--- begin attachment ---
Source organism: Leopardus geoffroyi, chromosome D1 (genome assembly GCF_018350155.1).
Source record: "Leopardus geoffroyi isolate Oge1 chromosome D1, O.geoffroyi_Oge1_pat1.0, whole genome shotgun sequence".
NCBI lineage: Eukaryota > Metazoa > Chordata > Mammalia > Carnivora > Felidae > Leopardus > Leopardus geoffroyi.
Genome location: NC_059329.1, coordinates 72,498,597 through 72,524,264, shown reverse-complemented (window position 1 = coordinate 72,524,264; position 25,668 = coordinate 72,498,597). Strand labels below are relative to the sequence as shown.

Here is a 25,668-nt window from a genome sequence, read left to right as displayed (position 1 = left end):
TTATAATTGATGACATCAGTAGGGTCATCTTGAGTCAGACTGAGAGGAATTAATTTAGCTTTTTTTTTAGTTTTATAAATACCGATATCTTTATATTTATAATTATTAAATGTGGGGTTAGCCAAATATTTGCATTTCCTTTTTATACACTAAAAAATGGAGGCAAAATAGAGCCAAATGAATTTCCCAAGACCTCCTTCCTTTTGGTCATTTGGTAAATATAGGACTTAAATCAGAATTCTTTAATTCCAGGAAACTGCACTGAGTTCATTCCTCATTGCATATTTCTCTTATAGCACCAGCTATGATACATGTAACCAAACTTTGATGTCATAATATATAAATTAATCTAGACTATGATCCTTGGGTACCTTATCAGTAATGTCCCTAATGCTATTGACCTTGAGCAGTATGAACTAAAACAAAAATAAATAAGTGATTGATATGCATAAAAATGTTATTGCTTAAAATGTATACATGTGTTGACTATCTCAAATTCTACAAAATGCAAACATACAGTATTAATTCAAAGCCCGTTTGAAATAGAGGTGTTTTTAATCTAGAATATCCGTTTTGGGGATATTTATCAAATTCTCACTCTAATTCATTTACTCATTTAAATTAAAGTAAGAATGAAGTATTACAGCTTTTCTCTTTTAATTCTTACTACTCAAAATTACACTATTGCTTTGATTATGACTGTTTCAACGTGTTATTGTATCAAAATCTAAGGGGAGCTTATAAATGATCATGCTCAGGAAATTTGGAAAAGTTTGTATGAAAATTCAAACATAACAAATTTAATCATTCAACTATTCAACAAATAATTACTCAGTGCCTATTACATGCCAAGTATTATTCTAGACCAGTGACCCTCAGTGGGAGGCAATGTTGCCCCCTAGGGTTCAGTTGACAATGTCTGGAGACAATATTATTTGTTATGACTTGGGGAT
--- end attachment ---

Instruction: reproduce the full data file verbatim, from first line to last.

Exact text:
Source organism: Leopardus geoffroyi, chromosome D1 (genome assembly GCF_018350155.1).
Source record: "Leopardus geoffroyi isolate Oge1 chromosome D1, O.geoffroyi_Oge1_pat1.0, whole genome shotgun sequence".
NCBI lineage: Eukaryota > Metazoa > Chordata > Mammalia > Carnivora > Felidae > Leopardus > Leopardus geoffroyi.
Genome location: NC_059329.1, coordinates 72,498,597 through 72,524,264, shown reverse-complemented (window position 1 = coordinate 72,524,264; position 25,668 = coordinate 72,498,597). Strand labels below are relative to the sequence as shown.

Here is a 25,668-nt window from a genome sequence, read left to right as displayed (position 1 = left end):
TTATAATTGATGACATCAGTAGGGTCATCTTGAGTCAGACTGAGAGGAATTAATTTAGCTTTTTTTTTAGTTTTATAAATACCGATATCTTTATATTTATAATTATTAAATGTGGGGTTAGCCAAATATTTGCATTTCCTTTTTATACACTAAAAAATGGAGGCAAAATAGAGCCAAATGAATTTCCCAAGACCTCCTTCCTTTTGGTCATTTGGTAAATATAGGACTTAAATCAGAATTCTTTAATTCCAGGAAACTGCACTGAGTTCATTCCTCATTGCATATTTCTCTTATAGCACCAGCTATGATACATGTAACCAAACTTTGATGTCATAATATATAAATTAATCTAGACTATGATCCTTGGGTACCTTATCAGTAATGTCCCTAATGCTATTGACCTTGAGCAGTATGAACTAAAACAAAAATAAATAAGTGATTGATATGCATAAAAATGTTATTGCTTAAAATGTATACATGTGTTGACTATCTCAAATTCTACAAAATGCAAACATACAGTATTAATTCAAAGCCCGTTTGAAATAGAGGTGTTTTTAATCTAGAATATCCGTTTTGGGGATATTTATCAAATTCTCACTCTAATTCATTTACTCATTTAAATTAAAGTAAGAATGAAGTATTACAGCTTTTCTCTTTTAATTCTTACTACTCAAAATTACACTATTGCTTTGATTATGACTGTTTCAACGTGTTATTGTATCAAAATCTAAGGGGAGCTTATAAATGATCATGCTCAGGAAATTTGGAAAAGTTTGTATGAAAATTCAAACATAACAAATTTAATCATTCAACTATTCAACAAATAATTACTCAGTGCCTATTACATGCCAAGTATTATTCTAGACCAGTGACCCTCAGTGGGAGGCAATGTTGCCCCCTAGGGTTCAGTTGACAATGTCTGGAGACAATATTATTTGTTATGACTTGGGGAT